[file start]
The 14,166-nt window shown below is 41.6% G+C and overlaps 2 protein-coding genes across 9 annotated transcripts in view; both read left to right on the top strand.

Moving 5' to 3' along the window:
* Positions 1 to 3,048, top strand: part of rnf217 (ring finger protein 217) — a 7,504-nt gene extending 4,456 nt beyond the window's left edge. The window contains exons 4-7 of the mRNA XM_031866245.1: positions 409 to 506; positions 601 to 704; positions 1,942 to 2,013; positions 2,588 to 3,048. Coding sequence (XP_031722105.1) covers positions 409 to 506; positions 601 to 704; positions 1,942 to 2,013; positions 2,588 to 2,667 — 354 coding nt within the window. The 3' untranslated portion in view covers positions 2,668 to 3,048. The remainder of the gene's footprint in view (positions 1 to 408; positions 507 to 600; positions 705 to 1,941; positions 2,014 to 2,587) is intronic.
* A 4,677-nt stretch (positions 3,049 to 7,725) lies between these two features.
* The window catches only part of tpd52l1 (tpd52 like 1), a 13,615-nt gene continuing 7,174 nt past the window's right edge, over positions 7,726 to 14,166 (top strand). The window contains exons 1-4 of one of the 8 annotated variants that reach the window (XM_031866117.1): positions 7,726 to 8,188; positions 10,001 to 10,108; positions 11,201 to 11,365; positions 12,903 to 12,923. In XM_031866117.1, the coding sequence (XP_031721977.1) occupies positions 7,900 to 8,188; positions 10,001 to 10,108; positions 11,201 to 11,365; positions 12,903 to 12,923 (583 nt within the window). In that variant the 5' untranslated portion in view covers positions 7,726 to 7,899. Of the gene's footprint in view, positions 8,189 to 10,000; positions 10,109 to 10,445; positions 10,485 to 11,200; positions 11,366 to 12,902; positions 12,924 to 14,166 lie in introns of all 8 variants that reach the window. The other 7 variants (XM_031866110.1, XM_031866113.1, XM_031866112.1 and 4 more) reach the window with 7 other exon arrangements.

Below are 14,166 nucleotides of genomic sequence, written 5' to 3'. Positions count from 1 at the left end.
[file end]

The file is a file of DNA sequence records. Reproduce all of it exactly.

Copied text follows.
The 14,166-nt window shown below is 41.6% G+C and overlaps 2 protein-coding genes across 9 annotated transcripts in view; both read left to right on the top strand.

Moving 5' to 3' along the window:
* Positions 1 to 3,048, top strand: part of rnf217 (ring finger protein 217) — a 7,504-nt gene extending 4,456 nt beyond the window's left edge. The window contains exons 4-7 of the mRNA XM_031866245.1: positions 409 to 506; positions 601 to 704; positions 1,942 to 2,013; positions 2,588 to 3,048. Coding sequence (XP_031722105.1) covers positions 409 to 506; positions 601 to 704; positions 1,942 to 2,013; positions 2,588 to 2,667 — 354 coding nt within the window. The 3' untranslated portion in view covers positions 2,668 to 3,048. The remainder of the gene's footprint in view (positions 1 to 408; positions 507 to 600; positions 705 to 1,941; positions 2,014 to 2,587) is intronic.
* A 4,677-nt stretch (positions 3,049 to 7,725) lies between these two features.
* The window catches only part of tpd52l1 (tpd52 like 1), a 13,615-nt gene continuing 7,174 nt past the window's right edge, over positions 7,726 to 14,166 (top strand). The window contains exons 1-4 of one of the 8 annotated variants that reach the window (XM_031866117.1): positions 7,726 to 8,188; positions 10,001 to 10,108; positions 11,201 to 11,365; positions 12,903 to 12,923. In XM_031866117.1, the coding sequence (XP_031721977.1) occupies positions 7,900 to 8,188; positions 10,001 to 10,108; positions 11,201 to 11,365; positions 12,903 to 12,923 (583 nt within the window). In that variant the 5' untranslated portion in view covers positions 7,726 to 7,899. Of the gene's footprint in view, positions 8,189 to 10,000; positions 10,109 to 10,445; positions 10,485 to 11,200; positions 11,366 to 12,902; positions 12,924 to 14,166 lie in introns of all 8 variants that reach the window. The other 7 variants (XM_031866110.1, XM_031866113.1, XM_031866112.1 and 4 more) reach the window with 7 other exon arrangements.

Below are 14,166 nucleotides of genomic sequence, written 5' to 3'. Positions count from 1 at the left end.